We’ve all seen the curve and we appreciate the reasons for trying to flatten the curve.
No interventions (red curve) means more deaths and a healthcare system not coping.
Intervention (blue curve) means flattening the curve enough to reduce deaths and allow the health system to cope with the expected hospitalisations. We achieve this with restrictions on travel, quarantining those with infection, self isolation for those at risk and social distancing for everyone else. Staying home to save lives.
We know Singapore flattened the curve. China claims it did.
Australia is ahead of the curve. We had some of the earliest cases out of China but also have lessons learned in Europe and in the US. Our curve is flattening.
Australians are ahead of the curve. Take a bow, healthcare workers and the rest of us.
We all have family members and friends doing it tough and it’s in our national character to look out for each other. And what a tough year already, 2020 began with the Great Dividing Range on fire. We are facing up to this new challenge with solidarity.
My stepson Liam (who lives with me) had a Covid 19 case in his personal training studio 14 days ago. His business shut down overnight but he has clawed back 75% of his billings through one on one training sessions via Zoom. Ahead of the curve? Yes, and we are proud of him. But we are equally thankful to Liam’s loyal clients for supporting small business. Same for small businesses all over Australia.
And now the business case.
The economic damage of flattening the curve (according to the Government) will be: Deeper. Wider. Longer.
The National Cabinet (made up of state, territory and federal governments) have been preparing us and planning for a six month economic hibernation.
16% of GDP has so far been thrown at the problem, a mix of welfare (jobseeker), medical support, business support, and employee support (jobkeeper).
Welfare payments doubled and a mechanism for six million workers to stay connected to their employer to have a job when we come out the other side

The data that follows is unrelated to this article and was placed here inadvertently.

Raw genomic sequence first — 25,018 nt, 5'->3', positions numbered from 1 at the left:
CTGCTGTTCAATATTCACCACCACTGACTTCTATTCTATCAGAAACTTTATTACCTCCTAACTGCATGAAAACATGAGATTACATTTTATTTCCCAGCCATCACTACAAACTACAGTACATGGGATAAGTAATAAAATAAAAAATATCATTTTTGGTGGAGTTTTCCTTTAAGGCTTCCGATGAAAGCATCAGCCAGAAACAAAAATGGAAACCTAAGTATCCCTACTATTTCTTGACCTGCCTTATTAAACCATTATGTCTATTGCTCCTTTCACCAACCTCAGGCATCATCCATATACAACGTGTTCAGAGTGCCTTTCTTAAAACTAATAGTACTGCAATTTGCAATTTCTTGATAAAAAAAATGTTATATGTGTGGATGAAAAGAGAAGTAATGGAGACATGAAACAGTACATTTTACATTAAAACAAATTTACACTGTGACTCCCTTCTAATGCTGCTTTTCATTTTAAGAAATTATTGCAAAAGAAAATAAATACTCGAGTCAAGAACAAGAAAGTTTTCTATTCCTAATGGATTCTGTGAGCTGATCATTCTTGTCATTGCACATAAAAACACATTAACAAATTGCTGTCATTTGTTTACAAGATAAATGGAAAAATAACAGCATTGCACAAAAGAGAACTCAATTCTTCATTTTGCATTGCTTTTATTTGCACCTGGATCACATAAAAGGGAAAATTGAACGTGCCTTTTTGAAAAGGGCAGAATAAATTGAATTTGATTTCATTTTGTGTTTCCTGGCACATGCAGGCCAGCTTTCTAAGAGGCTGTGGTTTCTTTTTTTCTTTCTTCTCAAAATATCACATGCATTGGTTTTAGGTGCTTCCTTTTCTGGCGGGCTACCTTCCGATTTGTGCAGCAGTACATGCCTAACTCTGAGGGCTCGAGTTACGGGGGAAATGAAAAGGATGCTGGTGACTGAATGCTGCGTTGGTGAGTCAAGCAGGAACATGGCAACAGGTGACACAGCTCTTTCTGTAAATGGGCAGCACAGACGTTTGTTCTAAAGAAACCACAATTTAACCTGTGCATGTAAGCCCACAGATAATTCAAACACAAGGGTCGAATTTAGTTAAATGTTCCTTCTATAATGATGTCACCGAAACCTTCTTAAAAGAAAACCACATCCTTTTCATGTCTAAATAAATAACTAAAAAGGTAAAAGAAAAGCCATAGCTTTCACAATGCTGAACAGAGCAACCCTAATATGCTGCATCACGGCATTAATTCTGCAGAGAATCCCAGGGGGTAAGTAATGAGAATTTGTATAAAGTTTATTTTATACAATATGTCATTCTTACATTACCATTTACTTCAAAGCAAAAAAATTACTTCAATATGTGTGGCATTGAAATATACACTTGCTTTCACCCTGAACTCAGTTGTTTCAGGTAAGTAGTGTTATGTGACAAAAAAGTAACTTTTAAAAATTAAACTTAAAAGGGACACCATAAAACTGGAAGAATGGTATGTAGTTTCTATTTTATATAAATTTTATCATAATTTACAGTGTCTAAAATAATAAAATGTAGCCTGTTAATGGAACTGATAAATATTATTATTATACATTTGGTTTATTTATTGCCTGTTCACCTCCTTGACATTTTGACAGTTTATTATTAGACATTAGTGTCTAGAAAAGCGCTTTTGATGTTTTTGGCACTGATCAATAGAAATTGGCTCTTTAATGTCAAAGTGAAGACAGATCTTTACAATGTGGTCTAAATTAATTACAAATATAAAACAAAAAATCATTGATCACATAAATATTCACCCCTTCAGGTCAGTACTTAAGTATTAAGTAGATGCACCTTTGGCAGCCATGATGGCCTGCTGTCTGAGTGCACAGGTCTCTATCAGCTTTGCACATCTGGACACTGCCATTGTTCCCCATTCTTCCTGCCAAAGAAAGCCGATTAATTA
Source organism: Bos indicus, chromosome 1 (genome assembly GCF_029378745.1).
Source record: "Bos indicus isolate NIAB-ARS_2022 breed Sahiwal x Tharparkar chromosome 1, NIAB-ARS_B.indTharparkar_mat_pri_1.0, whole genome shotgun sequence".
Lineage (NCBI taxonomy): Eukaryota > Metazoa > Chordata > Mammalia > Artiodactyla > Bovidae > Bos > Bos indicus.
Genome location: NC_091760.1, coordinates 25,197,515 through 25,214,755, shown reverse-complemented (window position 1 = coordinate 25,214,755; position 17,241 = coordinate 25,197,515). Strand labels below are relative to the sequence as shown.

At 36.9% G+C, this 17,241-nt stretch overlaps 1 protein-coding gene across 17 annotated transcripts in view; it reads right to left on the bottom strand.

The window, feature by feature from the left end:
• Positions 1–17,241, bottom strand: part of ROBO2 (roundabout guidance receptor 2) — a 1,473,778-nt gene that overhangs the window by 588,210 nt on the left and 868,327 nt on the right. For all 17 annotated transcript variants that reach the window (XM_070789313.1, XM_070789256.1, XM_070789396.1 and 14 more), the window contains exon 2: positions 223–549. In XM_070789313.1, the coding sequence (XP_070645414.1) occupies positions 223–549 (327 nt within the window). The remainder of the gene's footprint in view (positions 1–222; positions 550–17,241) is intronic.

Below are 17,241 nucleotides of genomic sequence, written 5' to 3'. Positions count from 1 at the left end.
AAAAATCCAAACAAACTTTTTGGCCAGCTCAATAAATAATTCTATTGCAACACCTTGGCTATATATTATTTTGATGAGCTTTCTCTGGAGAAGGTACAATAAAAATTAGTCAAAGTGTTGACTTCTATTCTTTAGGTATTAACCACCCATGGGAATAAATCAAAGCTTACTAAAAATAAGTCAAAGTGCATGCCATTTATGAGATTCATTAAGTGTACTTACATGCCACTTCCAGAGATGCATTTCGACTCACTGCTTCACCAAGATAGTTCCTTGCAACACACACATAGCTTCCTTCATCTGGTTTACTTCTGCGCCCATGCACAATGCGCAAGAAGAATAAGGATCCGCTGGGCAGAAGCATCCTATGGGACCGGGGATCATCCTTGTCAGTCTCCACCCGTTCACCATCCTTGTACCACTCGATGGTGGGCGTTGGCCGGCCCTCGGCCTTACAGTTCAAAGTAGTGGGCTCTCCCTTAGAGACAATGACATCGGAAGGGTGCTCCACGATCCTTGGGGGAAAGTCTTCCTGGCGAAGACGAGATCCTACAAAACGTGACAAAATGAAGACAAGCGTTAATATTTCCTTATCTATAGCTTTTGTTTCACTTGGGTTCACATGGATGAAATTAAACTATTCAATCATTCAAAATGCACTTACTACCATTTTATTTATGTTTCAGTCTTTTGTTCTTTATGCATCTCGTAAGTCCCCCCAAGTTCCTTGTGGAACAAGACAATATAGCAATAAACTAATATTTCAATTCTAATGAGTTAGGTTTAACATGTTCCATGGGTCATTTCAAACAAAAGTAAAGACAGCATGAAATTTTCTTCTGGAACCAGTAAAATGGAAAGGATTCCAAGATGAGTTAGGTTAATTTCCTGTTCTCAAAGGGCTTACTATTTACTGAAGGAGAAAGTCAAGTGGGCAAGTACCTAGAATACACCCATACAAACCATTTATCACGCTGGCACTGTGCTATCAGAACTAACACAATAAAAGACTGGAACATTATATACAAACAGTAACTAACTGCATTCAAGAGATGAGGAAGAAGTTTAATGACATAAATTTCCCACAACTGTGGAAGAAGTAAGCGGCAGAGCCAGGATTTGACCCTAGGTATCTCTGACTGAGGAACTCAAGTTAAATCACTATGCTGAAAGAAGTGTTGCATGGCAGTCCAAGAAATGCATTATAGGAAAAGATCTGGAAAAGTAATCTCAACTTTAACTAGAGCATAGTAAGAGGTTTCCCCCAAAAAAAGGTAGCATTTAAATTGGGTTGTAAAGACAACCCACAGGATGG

16% of GDP is a huge number, more than equivalent economies (other than Germany at 30%.).
We are not there yet.
But the conversation once we pass peak infections, peak deaths, which now looks likely to be weeks not months, will be “the other side”. The bridge to recovery.
The sharemarket is also starting to think about the other side. It rarely thinks about the next few weeks. The sharemarket is a longer term barometer – it’s looking several months out.
I am asked every day is it time to buy? My answer remains…Not Yet.
I don’t know if the sharemarket has found its bottom yet. We probably need to see peak fear in the United States and I am not sure we are there yet. Donald Trump is no longer saying what he said last week – the US will be up and running by Easter. This week he is preparing Americans for 100,000 to 200,000 deaths. And these deaths will peak in April.
Not Yet. It’s a brave investor who dives in too deep too soon, but for this old market veteran, there are buying moments opening up.
I do think the other side is closer than the Government is saying. In six months, (my birthday is 1 October), I believe we will be well and truly on the bridge to recovery.
General Advice Warning: This is general advice only. Talk to your adviser if you need advice tailored to your personal circumstances and objectives